Research continues to show the benefits of becoming bilingual, especially for younger generations who face a global economy.
"If I look anywhere at all in the world, to have more than one language is a positive,” said Carol Johnson, principal at the Good Shepherd Catholic Academy.
Johnson’s school announced Monday plans to immerse students in two languages, Spanish and English.
"Let’s say I'm doing a unit in science on plants. Well, that unit's going to be in Spanish,” said Johnson. “Maybe the next unit will be on the solar system. That unit will be in English."
The school’s curriculum change comes courtesy of an unlikely source: Boston College.
The New England Catholic university plans to study the school and conduct research and collect data on the benefits of teaching in two languages.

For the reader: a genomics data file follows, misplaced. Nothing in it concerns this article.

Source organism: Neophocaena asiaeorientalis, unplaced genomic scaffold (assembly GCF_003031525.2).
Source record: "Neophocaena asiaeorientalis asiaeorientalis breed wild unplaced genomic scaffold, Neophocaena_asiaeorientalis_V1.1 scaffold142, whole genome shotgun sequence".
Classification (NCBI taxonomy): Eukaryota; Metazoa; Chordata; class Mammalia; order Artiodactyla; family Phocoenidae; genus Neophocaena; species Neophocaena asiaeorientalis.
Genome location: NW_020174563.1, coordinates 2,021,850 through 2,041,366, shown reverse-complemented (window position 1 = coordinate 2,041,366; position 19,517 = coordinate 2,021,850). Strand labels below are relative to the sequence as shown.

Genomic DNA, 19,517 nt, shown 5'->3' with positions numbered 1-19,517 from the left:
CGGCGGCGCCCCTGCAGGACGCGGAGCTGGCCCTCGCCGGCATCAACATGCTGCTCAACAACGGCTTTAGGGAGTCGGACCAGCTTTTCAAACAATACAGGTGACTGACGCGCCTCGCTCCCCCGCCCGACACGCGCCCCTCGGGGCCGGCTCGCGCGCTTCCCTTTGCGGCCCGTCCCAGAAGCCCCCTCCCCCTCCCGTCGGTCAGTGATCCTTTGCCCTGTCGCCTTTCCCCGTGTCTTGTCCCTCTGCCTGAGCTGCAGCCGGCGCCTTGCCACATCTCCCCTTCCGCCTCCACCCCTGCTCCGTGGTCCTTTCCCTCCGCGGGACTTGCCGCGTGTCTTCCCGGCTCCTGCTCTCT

Good Shepherd Catholic Academy is one of 10 schools chosen nationally to partner with Boston College in the Two-Way Immersion Network for Catholic Schools (TWINS-CS). Johnson said it would aid in giving her students a global education.
"The goal is by 6th grade for the children to not only be bilingual, but biliterate,” said Johnson.
Many of the students at Good Shepherd already speak and write in Spanish, but the curriculum calls for lessons in more formal Castilian Spanish.
"Some of the words we’re learning right now are different words than what my parents use,” said 7th-grader Gabriela Salas.
Students at the schools believed there would be a great benefit to the new way of teaching.
"We can get a better job. We can communicate better with everyone,” said 8th-grader Cesar Pena.
The plan may be a glimpse into the future, as the push continues to make education in the United States more global.